Are we all aliens?
Life, after all, could well have originated in space! Research has indicated that the building blocks of our genetic material reached the Earth on meteorites in greater diversity.india Updated: Aug 10, 2011 17:21 IST
Life, after all, could well have originated in space, at least in theory.
Scientists have detected the building blocks of DNA in meteorites since the 1960s, but were unsure whether they were created in space or resulted from the contamination by terrestrial life.
But now, NASA-funded researchers have found more evidence that meteorites can carry DNA components created in space.
The latest research has indicated that certain nucleobases - the building blocks of our genetic material - reach the Earth on meteorites in greater diversity and quantity than previously thought.The discovery has added to a growing body of evidence that the chemistry inside asteroids and comets is capable of making building blocks of essential biological molecules.
In the new work, scientists analyzed samples of 12 carbon-rich meteorites, nine of which were recovered from Antarctica. The team found adenine and guanine, which are components of DNA nucleobases.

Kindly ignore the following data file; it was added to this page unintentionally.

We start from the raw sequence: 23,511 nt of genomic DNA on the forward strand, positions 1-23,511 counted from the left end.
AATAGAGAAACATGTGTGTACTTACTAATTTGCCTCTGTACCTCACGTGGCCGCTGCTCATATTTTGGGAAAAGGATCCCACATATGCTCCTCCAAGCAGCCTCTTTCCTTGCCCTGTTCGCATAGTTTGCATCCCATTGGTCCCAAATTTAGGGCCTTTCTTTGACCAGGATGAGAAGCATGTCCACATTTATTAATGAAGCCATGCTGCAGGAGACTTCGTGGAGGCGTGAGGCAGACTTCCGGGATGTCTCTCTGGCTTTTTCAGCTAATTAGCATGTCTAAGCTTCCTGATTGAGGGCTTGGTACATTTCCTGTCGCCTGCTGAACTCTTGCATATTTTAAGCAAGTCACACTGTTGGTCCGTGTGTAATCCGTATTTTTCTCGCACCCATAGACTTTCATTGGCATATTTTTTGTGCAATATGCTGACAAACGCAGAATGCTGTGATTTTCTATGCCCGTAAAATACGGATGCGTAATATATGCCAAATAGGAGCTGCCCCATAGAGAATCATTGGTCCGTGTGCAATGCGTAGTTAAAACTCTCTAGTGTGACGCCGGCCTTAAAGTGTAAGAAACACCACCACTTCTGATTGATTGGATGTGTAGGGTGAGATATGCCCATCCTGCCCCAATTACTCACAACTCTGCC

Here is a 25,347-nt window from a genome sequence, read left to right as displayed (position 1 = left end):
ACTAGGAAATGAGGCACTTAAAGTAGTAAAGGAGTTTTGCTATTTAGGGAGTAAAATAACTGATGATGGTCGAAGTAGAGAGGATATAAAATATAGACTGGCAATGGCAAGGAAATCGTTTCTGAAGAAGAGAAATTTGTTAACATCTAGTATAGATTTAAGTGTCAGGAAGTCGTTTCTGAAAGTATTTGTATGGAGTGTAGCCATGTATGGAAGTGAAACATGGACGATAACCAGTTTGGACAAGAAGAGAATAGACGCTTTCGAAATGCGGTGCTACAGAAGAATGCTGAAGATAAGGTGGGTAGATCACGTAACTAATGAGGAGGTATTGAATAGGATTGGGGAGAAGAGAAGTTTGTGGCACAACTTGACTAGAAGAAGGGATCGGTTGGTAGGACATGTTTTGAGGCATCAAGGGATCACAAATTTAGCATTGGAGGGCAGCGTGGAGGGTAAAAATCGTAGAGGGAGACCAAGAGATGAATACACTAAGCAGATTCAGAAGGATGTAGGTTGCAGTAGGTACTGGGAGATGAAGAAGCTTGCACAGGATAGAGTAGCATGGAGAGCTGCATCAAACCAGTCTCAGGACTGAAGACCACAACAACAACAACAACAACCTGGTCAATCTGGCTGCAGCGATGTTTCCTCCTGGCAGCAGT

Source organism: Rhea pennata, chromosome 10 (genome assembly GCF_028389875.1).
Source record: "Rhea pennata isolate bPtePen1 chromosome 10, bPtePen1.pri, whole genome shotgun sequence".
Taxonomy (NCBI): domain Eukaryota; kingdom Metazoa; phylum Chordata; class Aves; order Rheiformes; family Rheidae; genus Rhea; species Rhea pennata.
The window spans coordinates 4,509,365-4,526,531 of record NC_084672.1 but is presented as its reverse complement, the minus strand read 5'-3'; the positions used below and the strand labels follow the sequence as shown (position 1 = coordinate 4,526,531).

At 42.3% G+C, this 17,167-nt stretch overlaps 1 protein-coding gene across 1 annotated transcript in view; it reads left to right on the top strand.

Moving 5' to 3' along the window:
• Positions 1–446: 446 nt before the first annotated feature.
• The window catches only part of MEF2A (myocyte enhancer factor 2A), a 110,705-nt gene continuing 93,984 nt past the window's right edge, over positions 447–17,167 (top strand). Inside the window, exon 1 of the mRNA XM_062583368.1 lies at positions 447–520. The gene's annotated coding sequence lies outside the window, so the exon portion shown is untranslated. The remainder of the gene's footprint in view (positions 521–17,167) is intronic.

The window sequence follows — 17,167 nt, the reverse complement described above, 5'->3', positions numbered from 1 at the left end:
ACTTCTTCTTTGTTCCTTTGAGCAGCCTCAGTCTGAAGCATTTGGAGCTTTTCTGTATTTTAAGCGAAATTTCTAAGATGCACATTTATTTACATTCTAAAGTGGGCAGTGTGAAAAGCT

Also, in two of the meteorites, the team discovered for the first time trace amounts of three molecules related to nucleobases that almost never are used in biology. These nucleobase-related molecules, called nucleobase analogs, provide the first evidence that the compounds in the meteorites came from space and not terrestrial contamination.
“You would not expect to see these nucleobase analogs if contamination from terrestrial life was the source, because they''re not used in biology,” said Michael Callahan, astrobiologist and lead author of the paper from NASA''s Goddard Space Flight Center in Greenbelt, Md.
“However, if asteroids are behaving like chemical ''factories'' cranking out prebiotic material, you would expect them to produce many variants of nucleobases, not just the biological ones, because of the wide variety of ingredients and conditions in each asteroid,” Callahan added.
The findings will be detailed in the online edition of the Proceedings of the National Academy of Sciences.